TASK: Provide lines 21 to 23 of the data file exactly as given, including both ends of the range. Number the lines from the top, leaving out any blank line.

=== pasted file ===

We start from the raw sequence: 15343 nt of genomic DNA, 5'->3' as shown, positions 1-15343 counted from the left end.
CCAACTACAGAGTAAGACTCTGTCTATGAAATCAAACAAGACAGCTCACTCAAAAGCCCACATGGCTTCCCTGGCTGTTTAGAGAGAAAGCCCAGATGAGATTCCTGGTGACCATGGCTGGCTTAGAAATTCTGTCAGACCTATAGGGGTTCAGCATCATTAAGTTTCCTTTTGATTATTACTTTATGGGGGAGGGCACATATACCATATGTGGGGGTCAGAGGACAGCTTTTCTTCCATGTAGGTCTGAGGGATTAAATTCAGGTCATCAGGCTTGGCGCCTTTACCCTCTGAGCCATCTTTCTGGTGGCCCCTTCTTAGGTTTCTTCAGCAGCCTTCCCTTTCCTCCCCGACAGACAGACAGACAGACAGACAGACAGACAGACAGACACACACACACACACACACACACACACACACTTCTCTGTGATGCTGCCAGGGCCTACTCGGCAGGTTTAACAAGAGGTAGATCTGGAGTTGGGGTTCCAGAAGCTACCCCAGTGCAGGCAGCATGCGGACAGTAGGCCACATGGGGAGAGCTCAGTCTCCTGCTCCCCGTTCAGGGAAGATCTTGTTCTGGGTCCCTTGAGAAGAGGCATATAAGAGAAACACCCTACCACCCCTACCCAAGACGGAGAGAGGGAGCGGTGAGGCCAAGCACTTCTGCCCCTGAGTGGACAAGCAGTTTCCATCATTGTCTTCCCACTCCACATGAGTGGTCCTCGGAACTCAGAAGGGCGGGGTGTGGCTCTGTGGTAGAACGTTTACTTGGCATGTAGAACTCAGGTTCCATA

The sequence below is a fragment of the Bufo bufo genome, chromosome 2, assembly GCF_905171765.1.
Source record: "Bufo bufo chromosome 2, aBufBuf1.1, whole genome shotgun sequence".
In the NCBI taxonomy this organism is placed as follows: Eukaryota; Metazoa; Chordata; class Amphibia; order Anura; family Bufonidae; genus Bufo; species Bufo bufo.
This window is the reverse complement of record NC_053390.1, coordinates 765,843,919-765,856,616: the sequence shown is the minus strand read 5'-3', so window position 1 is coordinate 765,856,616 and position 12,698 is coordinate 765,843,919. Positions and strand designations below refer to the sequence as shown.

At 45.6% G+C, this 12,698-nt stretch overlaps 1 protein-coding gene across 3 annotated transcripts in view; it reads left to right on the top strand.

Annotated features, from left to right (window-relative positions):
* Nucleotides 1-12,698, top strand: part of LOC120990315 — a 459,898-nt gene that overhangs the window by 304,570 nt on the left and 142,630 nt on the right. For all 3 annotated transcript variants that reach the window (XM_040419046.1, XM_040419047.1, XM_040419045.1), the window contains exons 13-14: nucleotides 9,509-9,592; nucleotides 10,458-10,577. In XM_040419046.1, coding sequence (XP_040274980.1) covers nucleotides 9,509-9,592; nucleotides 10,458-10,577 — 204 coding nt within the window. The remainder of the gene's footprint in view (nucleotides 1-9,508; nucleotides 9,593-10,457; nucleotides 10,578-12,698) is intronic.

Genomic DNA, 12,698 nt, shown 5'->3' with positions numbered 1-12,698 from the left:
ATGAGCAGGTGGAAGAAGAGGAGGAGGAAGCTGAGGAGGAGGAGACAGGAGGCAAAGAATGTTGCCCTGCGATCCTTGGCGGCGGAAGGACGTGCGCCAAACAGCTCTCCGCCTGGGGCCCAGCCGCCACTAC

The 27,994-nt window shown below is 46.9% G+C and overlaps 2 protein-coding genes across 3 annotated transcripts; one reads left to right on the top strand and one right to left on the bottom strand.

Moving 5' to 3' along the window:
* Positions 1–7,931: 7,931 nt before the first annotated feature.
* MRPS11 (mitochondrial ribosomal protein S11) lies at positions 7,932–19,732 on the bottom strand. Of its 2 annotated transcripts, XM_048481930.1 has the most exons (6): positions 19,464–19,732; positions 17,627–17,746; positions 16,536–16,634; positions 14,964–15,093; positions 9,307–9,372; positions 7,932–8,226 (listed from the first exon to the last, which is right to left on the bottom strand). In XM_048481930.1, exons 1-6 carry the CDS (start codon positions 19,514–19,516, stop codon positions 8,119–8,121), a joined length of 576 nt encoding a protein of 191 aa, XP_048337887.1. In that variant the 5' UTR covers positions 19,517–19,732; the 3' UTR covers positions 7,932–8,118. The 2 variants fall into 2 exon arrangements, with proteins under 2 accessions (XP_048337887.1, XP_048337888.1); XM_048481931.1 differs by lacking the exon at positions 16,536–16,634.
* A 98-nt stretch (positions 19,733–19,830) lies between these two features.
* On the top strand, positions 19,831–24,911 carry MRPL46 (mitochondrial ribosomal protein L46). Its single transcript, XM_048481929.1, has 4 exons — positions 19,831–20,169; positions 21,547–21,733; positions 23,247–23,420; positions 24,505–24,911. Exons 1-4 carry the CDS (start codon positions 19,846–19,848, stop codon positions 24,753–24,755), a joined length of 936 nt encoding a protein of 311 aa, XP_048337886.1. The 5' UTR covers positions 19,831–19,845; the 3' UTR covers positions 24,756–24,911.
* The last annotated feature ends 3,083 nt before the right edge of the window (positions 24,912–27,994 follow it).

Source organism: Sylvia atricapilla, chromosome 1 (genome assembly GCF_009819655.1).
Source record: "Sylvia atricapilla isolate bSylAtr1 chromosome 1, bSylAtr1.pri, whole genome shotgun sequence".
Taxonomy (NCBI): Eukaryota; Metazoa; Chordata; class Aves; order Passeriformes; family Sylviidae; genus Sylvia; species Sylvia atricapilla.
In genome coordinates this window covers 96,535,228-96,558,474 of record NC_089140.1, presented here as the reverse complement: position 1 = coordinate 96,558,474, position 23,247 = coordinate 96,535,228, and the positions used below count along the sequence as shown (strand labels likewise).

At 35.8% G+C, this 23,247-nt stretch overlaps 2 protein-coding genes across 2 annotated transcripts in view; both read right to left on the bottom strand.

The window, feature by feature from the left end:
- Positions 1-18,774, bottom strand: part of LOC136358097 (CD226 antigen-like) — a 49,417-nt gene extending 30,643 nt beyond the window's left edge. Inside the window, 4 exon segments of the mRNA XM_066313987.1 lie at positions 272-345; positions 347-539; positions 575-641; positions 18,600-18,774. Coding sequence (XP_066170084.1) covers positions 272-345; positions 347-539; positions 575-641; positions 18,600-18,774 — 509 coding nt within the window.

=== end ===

Taxonomy (NCBI): Eukaryota; Metazoa; Chordata; class Aves; order Passeriformes; family Sylviidae; genus Sylvia; species Sylvia atricapilla.
In genome coordinates this window covers 96,535,228-96,558,474 of record NC_089140.1, presented here as the reverse complement: position 1 = coordinate 96,558,474, position 23,247 = coordinate 96,535,228, and the positions used below count along the sequence as shown (strand labels likewise).

At 35.8% G+C, this 23,247-nt stretch overlaps 2 protein-coding genes across 2 annotated transcripts in view; both read right to left on the bottom strand.